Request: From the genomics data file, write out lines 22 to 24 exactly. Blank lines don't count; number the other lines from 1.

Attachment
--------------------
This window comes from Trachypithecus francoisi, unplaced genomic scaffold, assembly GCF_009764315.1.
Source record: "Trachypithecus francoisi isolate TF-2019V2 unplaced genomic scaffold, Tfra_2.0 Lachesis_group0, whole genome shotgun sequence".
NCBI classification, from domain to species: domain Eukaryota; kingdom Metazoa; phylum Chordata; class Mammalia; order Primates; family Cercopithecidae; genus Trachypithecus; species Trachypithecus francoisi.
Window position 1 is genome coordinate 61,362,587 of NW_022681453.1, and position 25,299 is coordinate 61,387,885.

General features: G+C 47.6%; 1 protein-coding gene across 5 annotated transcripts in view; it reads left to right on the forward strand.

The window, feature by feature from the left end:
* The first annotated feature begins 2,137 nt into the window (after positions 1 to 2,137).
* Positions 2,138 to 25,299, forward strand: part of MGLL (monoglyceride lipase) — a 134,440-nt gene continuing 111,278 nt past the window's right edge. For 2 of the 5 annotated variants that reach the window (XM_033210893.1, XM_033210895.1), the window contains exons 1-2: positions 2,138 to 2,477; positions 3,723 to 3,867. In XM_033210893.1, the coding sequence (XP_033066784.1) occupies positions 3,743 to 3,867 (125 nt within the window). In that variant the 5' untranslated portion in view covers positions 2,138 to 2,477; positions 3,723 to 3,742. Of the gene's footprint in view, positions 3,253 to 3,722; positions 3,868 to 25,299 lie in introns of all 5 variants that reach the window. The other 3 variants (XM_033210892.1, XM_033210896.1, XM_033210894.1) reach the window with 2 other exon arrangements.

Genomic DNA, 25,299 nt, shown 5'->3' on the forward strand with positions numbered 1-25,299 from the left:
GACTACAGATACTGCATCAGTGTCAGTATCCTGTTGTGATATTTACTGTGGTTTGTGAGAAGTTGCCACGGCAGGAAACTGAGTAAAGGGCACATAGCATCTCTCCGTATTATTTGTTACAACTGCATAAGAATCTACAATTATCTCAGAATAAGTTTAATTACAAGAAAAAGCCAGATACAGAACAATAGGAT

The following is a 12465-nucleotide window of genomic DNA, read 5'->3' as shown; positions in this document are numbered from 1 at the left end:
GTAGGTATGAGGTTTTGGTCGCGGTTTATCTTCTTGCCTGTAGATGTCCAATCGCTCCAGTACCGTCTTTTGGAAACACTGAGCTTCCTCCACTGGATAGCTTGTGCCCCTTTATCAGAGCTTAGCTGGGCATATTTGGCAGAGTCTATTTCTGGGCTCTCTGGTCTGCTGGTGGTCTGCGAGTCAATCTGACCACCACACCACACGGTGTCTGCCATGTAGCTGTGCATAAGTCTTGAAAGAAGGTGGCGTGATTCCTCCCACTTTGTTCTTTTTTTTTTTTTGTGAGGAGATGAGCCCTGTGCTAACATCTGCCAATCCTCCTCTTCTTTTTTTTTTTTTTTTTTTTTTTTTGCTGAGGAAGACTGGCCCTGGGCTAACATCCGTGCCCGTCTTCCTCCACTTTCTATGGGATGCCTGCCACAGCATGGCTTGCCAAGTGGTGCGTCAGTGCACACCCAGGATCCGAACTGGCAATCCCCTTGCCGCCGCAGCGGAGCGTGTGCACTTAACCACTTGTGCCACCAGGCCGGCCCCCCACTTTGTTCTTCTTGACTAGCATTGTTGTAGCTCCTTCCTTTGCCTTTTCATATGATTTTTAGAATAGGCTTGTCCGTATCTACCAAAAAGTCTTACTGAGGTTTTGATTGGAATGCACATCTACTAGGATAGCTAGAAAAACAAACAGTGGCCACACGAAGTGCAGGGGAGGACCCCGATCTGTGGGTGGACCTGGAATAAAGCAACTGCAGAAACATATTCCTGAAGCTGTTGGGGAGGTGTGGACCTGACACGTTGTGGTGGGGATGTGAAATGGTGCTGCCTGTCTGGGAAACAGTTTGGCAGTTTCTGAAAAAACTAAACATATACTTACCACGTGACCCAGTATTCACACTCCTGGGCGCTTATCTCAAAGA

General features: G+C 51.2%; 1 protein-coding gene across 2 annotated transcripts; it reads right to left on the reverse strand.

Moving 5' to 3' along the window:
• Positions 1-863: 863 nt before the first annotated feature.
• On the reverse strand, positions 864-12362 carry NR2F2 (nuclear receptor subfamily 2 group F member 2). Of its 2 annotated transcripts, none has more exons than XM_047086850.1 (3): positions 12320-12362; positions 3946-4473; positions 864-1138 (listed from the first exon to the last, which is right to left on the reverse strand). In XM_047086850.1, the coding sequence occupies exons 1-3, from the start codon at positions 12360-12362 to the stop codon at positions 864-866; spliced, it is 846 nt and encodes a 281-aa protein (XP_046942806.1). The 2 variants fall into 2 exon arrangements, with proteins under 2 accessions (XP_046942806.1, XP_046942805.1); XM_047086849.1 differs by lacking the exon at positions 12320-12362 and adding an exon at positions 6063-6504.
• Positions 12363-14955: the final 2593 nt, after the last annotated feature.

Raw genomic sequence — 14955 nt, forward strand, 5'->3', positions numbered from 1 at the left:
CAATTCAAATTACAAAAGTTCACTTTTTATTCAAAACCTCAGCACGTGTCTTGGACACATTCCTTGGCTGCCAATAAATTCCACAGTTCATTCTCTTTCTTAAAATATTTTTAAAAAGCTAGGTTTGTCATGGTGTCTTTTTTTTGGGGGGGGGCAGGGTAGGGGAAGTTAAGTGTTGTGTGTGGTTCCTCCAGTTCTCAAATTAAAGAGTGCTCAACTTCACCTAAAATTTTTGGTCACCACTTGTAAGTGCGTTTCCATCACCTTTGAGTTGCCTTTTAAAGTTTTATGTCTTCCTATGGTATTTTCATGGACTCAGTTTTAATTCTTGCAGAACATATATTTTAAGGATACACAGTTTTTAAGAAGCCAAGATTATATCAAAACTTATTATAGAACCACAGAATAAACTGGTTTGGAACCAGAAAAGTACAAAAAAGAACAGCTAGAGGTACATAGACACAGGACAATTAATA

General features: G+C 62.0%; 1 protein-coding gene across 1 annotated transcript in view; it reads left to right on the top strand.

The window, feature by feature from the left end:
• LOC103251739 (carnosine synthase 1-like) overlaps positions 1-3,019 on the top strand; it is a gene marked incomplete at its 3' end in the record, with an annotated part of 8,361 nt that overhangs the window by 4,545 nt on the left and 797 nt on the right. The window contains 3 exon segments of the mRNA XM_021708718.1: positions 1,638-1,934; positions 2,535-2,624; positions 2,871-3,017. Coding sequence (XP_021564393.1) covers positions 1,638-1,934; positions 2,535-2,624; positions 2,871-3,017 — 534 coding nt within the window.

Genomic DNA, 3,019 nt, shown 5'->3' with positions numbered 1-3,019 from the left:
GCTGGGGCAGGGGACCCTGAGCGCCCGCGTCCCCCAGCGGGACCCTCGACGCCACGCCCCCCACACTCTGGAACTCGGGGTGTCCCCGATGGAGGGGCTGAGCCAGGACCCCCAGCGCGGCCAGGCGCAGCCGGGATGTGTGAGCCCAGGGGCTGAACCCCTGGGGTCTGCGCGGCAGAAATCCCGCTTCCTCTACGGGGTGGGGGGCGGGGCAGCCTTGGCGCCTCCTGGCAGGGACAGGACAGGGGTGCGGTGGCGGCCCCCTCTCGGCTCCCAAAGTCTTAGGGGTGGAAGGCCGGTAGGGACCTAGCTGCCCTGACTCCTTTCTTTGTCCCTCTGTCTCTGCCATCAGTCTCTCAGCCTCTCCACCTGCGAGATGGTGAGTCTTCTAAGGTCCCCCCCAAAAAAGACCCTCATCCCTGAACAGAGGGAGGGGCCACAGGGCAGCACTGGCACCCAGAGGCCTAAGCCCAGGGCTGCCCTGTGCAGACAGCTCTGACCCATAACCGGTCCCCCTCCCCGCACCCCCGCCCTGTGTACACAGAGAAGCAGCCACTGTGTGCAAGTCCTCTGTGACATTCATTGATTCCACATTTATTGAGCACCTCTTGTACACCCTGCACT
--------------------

• LOC103251739 (carnosine synthase 1-like) overlaps positions 1-3,019 on the top strand; it is a gene marked incomplete at its 3' end in the record, with an annotated part of 8,361 nt that overhangs the window by 4,545 nt on the left and 797 nt on the right. The window contains 3 exon segments of the mRNA XM_021708718.1: positions 1,638-1,934; positions 2,535-2,624; positions 2,871-3,017. Coding sequence (XP_021564393.1) covers positions 1,638-1,934; positions 2,535-2,624; positions 2,871-3,017 — 534 coding nt within the window.

Genomic DNA, 3,019 nt, shown 5'->3' with positions numbered 1-3,019 from the left:
GCTGGGGCAGGGGACCCTGAGCGCCCGCGTCCCCCAGCGGGACCCTCGACGCCACGCCCCCCACACTCTGGAACTCGGGGTGTCCCCGATGGAGGGGCTGAGCCAGGACCCCCAGCGCGGCCAGGCGCAGCCGGGATGTGTGAGCCCAGGGGCTGAACCCCTGGGGTCTGCGCGGCAGAAATCCCGCTTCCTCTACGGGGTGGGGGGCGGGGCAGCCTTGGCGCCTCCTGGCAGGGACAGGACAGGGGTGCGGTGGCGGCCCCCTCTCGGCTCCCAAAGTCTTAGGGGTGGAAGGCCGGTAGGGACCTAGCTGCCCTGACTCCTTTCTTTGTCCCTCTGTCTCTGCCATCAGTCTCTCAGCCTCTCCACCTGCGAGATGGTGAGTCTTCTAAGGTCCCCCCCAAAAAAGACCCTCATCCCTGAACAGAGGGAGGGGCCACAGGGCAGCACTGGCACCCAGAGGCCTAAGCCCAGGGCTGCCCTGTGCAGACAGCTCTGACCCATAACCGGTCCCCCTCCCCGCACCCCCGCCCTGTGTACACAGAGAAGCAGCCACTGTGTGCAAGTCCTCTGTGACATTCATTGATTCCACATTTATTGAGCACCTCTTGTACACCCTGCACT